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Inside Wall Street: Cheers from Bud and Diageo
Investors tend to like companies with steady-as-it-goes revenue and profit growth -- no matter what. But this time, the need for such reassuring corporate profiles has become even more pressing.



The devastation wrought by Superstorm Sandy has dented the fragile economic recovery. And the vitriolic U.S. presidential elections have also served to rattle investors.



So shares of fiscally prudent, "old-value" companies with strong financials and dedication to growth have become the order of the day for increasingly nervous investors.



Unlikely as it may sound, alcoholic beverage companies continue to generate strong cash flow and earnings growth -- even in times of economic sluggishness or natural catastrophes. Although their products are termed consumer-discretionar03;ry items, they have strong appeal to a wide range of customers.



Moreover, they maintain steady profit margins because sales growth is driven by new products and global expansion, particularly in emerging markets. Better still, beer, wine and liquor makers have been able to raise prices, according to an industry report by Value Line, an investment research company.



Value Line's screening system shows Anheuser-Busch InBev (BUD) and Diageo (DEO) possess low-risk attributes and strong cash-flow-generatingr03; capabilities, with steady revenue and earnings growth. Based in Belgium, Anheuser is the world's largest brewing company, producing more than 200 beer brands, including globally popular Budweiser, Stella Artois, and Beck's.



The company resulted from the merger of Anheuser and InBev in 2008; the conglomerate started trading in the U.S. on July 1, 2009, through American Depositary Receipts (ADRs). Its major markets include North America and Latin America.



BUD shares have been in a steady uptrend since 2009, climbing from a low of $36 per ADR to an all-time high of $90.27 on Oct. 5, 2012. Profit-taking has pulled the stock down, closing at $83 on Nov. 2, 2012. Value Line analyst Richard J. Gallagher sees the stock rising as high as $110 by 2015. BUD is among the few stocks ranked No. 1 in timeliness on Value Line's ranking system.



"Enhanced operational efficiency ought to bolster results in the second half," says Gallagher. Anheuser reported better-than-expectedr03; profits in the second quarter, posting earnings of $1.23 a share, topping Value Line's forecast of $1.10.



For the year 2012, the analyst expects earnings of $4.85 a share on sales of $40 billion, way up from last year's $3.65 on sales of $39 billion. For next year, Gallagher forecasts profits of $5.15 a share on sales of $42.25 billion.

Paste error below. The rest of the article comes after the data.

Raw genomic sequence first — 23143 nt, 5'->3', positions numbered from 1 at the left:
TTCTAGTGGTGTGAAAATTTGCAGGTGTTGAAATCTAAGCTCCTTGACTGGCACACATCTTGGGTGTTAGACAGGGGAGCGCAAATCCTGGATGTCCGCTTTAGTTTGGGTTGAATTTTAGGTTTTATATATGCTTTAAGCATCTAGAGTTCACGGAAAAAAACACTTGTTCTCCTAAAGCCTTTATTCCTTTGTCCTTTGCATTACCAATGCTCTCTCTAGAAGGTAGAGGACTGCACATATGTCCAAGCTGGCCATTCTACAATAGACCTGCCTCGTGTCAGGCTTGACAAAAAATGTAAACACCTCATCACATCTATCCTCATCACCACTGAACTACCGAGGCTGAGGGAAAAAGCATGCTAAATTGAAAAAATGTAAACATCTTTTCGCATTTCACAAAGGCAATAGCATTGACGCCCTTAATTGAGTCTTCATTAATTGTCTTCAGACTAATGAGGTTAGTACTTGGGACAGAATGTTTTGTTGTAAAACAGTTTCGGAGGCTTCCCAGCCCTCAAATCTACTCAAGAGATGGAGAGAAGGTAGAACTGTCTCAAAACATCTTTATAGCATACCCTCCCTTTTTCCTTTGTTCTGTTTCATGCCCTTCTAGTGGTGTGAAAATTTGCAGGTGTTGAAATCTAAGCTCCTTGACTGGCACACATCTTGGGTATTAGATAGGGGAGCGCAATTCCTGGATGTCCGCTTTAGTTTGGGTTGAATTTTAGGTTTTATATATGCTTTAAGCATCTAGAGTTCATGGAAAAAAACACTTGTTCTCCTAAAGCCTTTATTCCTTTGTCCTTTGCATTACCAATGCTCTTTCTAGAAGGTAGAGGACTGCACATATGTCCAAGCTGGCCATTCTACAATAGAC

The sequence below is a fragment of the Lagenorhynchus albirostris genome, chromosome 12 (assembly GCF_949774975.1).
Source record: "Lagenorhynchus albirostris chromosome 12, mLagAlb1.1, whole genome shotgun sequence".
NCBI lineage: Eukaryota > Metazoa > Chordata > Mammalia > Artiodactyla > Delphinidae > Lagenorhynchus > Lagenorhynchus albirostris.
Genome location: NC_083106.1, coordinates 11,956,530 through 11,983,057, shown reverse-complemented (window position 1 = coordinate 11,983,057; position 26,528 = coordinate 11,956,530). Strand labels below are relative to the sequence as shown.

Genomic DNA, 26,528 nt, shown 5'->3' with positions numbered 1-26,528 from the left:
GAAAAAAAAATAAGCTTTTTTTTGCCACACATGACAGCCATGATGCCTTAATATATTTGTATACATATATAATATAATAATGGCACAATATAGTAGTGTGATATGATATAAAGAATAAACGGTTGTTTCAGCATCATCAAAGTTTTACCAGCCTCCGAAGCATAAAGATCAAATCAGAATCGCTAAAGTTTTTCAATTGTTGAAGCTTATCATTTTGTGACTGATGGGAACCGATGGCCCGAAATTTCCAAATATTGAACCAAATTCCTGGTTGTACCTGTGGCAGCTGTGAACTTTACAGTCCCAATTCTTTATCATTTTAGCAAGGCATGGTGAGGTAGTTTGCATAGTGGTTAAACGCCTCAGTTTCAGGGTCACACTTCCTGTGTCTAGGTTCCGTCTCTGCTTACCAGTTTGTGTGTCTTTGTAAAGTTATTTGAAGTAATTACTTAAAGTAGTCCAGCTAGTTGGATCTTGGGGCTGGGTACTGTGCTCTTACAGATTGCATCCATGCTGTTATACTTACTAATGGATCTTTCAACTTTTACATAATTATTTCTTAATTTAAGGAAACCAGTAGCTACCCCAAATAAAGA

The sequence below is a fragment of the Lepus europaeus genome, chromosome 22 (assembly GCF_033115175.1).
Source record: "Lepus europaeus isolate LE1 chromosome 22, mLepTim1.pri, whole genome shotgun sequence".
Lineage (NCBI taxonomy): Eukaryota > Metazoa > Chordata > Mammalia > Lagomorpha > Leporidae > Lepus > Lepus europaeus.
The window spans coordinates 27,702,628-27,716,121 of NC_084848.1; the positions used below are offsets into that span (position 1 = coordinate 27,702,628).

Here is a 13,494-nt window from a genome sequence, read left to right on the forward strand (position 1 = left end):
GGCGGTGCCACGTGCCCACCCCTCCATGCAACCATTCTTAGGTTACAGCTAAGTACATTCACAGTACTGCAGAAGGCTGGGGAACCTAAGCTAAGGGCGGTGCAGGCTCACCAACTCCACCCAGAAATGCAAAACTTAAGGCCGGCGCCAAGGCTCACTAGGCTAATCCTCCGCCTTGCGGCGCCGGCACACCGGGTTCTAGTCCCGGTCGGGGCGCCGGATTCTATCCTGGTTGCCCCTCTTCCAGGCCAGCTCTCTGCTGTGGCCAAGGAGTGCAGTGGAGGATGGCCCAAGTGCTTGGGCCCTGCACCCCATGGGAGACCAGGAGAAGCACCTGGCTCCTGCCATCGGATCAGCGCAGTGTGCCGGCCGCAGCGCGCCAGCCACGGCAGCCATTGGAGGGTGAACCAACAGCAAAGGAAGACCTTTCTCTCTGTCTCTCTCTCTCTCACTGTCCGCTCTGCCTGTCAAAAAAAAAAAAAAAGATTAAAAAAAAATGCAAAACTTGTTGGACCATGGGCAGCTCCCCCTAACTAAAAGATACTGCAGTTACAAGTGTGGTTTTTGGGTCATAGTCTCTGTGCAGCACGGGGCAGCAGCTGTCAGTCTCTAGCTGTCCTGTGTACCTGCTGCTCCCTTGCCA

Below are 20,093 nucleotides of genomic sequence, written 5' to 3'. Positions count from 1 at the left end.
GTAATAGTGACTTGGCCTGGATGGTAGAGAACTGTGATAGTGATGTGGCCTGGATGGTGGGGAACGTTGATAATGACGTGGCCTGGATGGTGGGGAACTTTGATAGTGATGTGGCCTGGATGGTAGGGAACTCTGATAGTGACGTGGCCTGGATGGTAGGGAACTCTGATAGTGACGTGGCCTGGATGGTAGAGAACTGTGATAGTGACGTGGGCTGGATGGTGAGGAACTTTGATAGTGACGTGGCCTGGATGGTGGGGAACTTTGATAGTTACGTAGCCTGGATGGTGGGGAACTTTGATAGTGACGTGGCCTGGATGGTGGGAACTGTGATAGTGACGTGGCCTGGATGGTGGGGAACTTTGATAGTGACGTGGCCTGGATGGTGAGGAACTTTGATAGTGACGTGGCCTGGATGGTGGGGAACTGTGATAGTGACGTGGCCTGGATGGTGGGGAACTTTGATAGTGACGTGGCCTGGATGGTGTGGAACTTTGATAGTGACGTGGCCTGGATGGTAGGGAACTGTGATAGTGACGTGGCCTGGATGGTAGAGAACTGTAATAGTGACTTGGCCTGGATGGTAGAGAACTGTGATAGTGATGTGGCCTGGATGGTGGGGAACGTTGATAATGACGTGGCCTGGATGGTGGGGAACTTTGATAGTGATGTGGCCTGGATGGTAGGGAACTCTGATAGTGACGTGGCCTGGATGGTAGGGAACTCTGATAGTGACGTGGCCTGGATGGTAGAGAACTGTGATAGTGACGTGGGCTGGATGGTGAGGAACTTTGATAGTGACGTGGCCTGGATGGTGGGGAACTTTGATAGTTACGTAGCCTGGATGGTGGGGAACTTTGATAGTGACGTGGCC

"Earnings will likely expand at a good clip out to 2015-2017," says the analyst, who expects both the top and bottom lines to register double-digit gains. Anheuser's balance sheet looks good, he notes, as the company continues to generate strong cash flow and keeps a manageable level of debt.



To further enlarge its global reach, the company has agreed to pay $20.1 billion for Mexican brewer Groupo Modelo, which Gallagher figures will solidify sales and earnings growth. Modelo produces the popular Corona line of beers. "We like the move as it strengthens Anheuser's position in the lucrative Mexican market," says Gallagher. Anheuser has also decided to sell its stake in Crown Imports to its joint-venture partner, Constellation Brands, for $1.8 billion, partly to mitigate any anti-trust concerns.



Diageo, one of the world's largest alcoholic beverage producers, is another winner in the industry, producing such mainstays as Johnny Walker Scotch whiskey, Jose Cuervo tequila and gin, Bailey's liqueur, Captain Morgan rum, Smirnoff vodka, and Guinness beer. The London company has been expanding through acquisitions, and currently has its eye on Indian billionaire Vijay Mallya's stake in United Spirits, one of the largest breweries in India.



That would be a positive move, according to Gallagher, as it would strengthen Diageo's presence in emerging markets. Diageo is expected to show a double-digit jump in earnings in fiscal 2013, ending June 30, 2012, helped by growth in Latin America and other emerging markets.



Diageo, which also trades in the U.S. through ADRs, has been a super performer, steadily rising from a 52-week low of $79 per ADR on Nov. 23, 2011, to a high of $116 on Oct. 4, 2012. The stock, which closed at $115 as of Friday Nov. 2, 2012, should continue to climb to $145 by 2015, says Gallagher. Robust cash flow and a strong balance sheet have allowed the company to pay a dividend yield of 2.4%.



In sum, "the beverage behemoth should be able to be an industry consolidator and execute its expansion strategy without a problem, given its financial position,” says Gallagher.

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